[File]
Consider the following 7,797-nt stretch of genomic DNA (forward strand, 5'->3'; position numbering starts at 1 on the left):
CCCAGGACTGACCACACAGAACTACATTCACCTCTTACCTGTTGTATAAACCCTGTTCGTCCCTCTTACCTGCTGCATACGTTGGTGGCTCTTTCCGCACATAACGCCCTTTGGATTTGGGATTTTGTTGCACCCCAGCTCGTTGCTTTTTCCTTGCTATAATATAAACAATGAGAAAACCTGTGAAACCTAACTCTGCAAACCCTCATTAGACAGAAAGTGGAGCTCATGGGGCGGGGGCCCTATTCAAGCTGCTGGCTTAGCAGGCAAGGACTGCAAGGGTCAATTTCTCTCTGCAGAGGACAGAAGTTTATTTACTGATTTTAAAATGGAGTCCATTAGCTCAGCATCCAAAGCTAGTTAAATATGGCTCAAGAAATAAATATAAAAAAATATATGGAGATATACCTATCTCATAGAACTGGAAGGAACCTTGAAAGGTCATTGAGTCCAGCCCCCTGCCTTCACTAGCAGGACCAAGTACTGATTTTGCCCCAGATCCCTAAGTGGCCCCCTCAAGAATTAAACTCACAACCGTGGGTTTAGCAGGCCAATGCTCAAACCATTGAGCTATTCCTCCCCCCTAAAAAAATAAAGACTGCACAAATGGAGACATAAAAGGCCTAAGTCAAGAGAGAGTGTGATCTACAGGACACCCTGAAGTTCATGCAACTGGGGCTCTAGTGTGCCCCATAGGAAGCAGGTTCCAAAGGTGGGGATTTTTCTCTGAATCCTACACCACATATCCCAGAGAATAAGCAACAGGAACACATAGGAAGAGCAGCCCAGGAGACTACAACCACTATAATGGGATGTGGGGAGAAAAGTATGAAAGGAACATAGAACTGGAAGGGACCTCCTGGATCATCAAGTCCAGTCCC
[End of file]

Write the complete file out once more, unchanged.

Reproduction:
Consider the following 7,797-nt stretch of genomic DNA (forward strand, 5'->3'; position numbering starts at 1 on the left):
CCCAGGACTGACCACACAGAACTACATTCACCTCTTACCTGTTGTATAAACCCTGTTCGTCCCTCTTACCTGCTGCATACGTTGGTGGCTCTTTCCGCACATAACGCCCTTTGGATTTGGGATTTTGTTGCACCCCAGCTCGTTGCTTTTTCCTTGCTATAATATAAACAATGAGAAAACCTGTGAAACCTAACTCTGCAAACCCTCATTAGACAGAAAGTGGAGCTCATGGGGCGGGGGCCCTATTCAAGCTGCTGGCTTAGCAGGCAAGGACTGCAAGGGTCAATTTCTCTCTGCAGAGGACAGAAGTTTATTTACTGATTTTAAAATGGAGTCCATTAGCTCAGCATCCAAAGCTAGTTAAATATGGCTCAAGAAATAAATATAAAAAAATATATGGAGATATACCTATCTCATAGAACTGGAAGGAACCTTGAAAGGTCATTGAGTCCAGCCCCCTGCCTTCACTAGCAGGACCAAGTACTGATTTTGCCCCAGATCCCTAAGTGGCCCCCTCAAGAATTAAACTCACAACCGTGGGTTTAGCAGGCCAATGCTCAAACCATTGAGCTATTCCTCCCCCCTAAAAAAATAAAGACTGCACAAATGGAGACATAAAAGGCCTAAGTCAAGAGAGAGTGTGATCTACAGGACACCCTGAAGTTCATGCAACTGGGGCTCTAGTGTGCCCCATAGGAAGCAGGTTCCAAAGGTGGGGATTTTTCTCTGAATCCTACACCACATATCCCAGAGAATAAGCAACAGGAACACATAGGAAGAGCAGCCCAGGAGACTACAACCACTATAATGGGATGTGGGGAGAAAAGTATGAAAGGAACATAGAACTGGAAGGGACCTCCTGGATCATCAAGTCCAGTCCC